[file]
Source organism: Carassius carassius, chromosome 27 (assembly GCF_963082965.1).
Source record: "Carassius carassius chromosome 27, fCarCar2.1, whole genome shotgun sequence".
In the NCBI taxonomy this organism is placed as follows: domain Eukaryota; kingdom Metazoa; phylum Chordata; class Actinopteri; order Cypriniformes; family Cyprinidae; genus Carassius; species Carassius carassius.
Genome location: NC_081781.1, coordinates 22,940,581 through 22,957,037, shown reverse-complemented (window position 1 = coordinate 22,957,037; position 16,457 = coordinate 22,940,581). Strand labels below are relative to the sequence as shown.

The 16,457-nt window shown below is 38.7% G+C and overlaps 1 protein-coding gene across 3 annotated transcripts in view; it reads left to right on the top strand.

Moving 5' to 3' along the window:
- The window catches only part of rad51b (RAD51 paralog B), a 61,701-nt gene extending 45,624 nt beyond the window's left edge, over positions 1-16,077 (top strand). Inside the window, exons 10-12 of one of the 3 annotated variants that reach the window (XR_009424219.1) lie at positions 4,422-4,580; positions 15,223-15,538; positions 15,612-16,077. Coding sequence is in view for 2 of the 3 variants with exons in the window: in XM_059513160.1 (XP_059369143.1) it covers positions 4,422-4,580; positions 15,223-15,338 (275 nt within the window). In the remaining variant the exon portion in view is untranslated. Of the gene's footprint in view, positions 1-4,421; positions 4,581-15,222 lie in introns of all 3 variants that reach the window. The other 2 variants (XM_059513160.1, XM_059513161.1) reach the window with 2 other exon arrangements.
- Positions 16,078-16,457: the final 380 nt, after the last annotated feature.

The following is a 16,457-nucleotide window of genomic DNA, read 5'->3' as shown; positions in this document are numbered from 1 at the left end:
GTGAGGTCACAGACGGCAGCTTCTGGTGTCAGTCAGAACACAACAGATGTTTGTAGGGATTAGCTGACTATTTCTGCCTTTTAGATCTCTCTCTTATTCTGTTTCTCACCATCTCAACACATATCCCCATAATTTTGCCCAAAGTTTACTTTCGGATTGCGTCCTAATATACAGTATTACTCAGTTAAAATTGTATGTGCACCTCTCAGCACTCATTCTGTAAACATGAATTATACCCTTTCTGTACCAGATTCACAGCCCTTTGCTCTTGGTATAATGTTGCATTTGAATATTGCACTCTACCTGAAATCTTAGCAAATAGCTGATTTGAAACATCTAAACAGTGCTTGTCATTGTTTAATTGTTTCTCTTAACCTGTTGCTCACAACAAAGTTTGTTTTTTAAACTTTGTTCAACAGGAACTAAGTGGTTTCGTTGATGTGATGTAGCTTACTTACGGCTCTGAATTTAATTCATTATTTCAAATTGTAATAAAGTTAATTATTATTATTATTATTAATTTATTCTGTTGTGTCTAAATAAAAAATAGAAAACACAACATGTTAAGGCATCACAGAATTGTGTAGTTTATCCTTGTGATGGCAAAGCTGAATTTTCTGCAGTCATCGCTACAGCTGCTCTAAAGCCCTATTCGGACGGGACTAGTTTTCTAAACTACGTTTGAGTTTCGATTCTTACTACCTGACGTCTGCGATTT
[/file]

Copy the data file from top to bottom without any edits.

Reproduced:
Source organism: Carassius carassius, chromosome 27 (assembly GCF_963082965.1).
Source record: "Carassius carassius chromosome 27, fCarCar2.1, whole genome shotgun sequence".
In the NCBI taxonomy this organism is placed as follows: domain Eukaryota; kingdom Metazoa; phylum Chordata; class Actinopteri; order Cypriniformes; family Cyprinidae; genus Carassius; species Carassius carassius.
Genome location: NC_081781.1, coordinates 22,940,581 through 22,957,037, shown reverse-complemented (window position 1 = coordinate 22,957,037; position 16,457 = coordinate 22,940,581). Strand labels below are relative to the sequence as shown.

The 16,457-nt window shown below is 38.7% G+C and overlaps 1 protein-coding gene across 3 annotated transcripts in view; it reads left to right on the top strand.

Moving 5' to 3' along the window:
- The window catches only part of rad51b (RAD51 paralog B), a 61,701-nt gene extending 45,624 nt beyond the window's left edge, over positions 1-16,077 (top strand). Inside the window, exons 10-12 of one of the 3 annotated variants that reach the window (XR_009424219.1) lie at positions 4,422-4,580; positions 15,223-15,538; positions 15,612-16,077. Coding sequence is in view for 2 of the 3 variants with exons in the window: in XM_059513160.1 (XP_059369143.1) it covers positions 4,422-4,580; positions 15,223-15,338 (275 nt within the window). In the remaining variant the exon portion in view is untranslated. Of the gene's footprint in view, positions 1-4,421; positions 4,581-15,222 lie in introns of all 3 variants that reach the window. The other 2 variants (XM_059513160.1, XM_059513161.1) reach the window with 2 other exon arrangements.
- Positions 16,078-16,457: the final 380 nt, after the last annotated feature.

The following is a 16,457-nucleotide window of genomic DNA, read 5'->3' as shown; positions in this document are numbered from 1 at the left end:
GTGAGGTCACAGACGGCAGCTTCTGGTGTCAGTCAGAACACAACAGATGTTTGTAGGGATTAGCTGACTATTTCTGCCTTTTAGATCTCTCTCTTATTCTGTTTCTCACCATCTCAACACATATCCCCATAATTTTGCCCAAAGTTTACTTTCGGATTGCGTCCTAATATACAGTATTACTCAGTTAAAATTGTATGTGCACCTCTCAGCACTCATTCTGTAAACATGAATTATACCCTTTCTGTACCAGATTCACAGCCCTTTGCTCTTGGTATAATGTTGCATTTGAATATTGCACTCTACCTGAAATCTTAGCAAATAGCTGATTTGAAACATCTAAACAGTGCTTGTCATTGTTTAATTGTTTCTCTTAACCTGTTGCTCACAACAAAGTTTGTTTTTTAAACTTTGTTCAACAGGAACTAAGTGGTTTCGTTGATGTGATGTAGCTTACTTACGGCTCTGAATTTAATTCATTATTTCAAATTGTAATAAAGTTAATTATTATTATTATTATTAATTTATTCTGTTGTGTCTAAATAAAAAATAGAAAACACAACATGTTAAGGCATCACAGAATTGTGTAGTTTATCCTTGTGATGGCAAAGCTGAATTTTCTGCAGTCATCGCTACAGCTGCTCTAAAGCCCTATTCGGACGGGACTAGTTTTCTAAACTACGTTTGAGTTTCGATTCTTACTACCTGACGTCTGCGATTT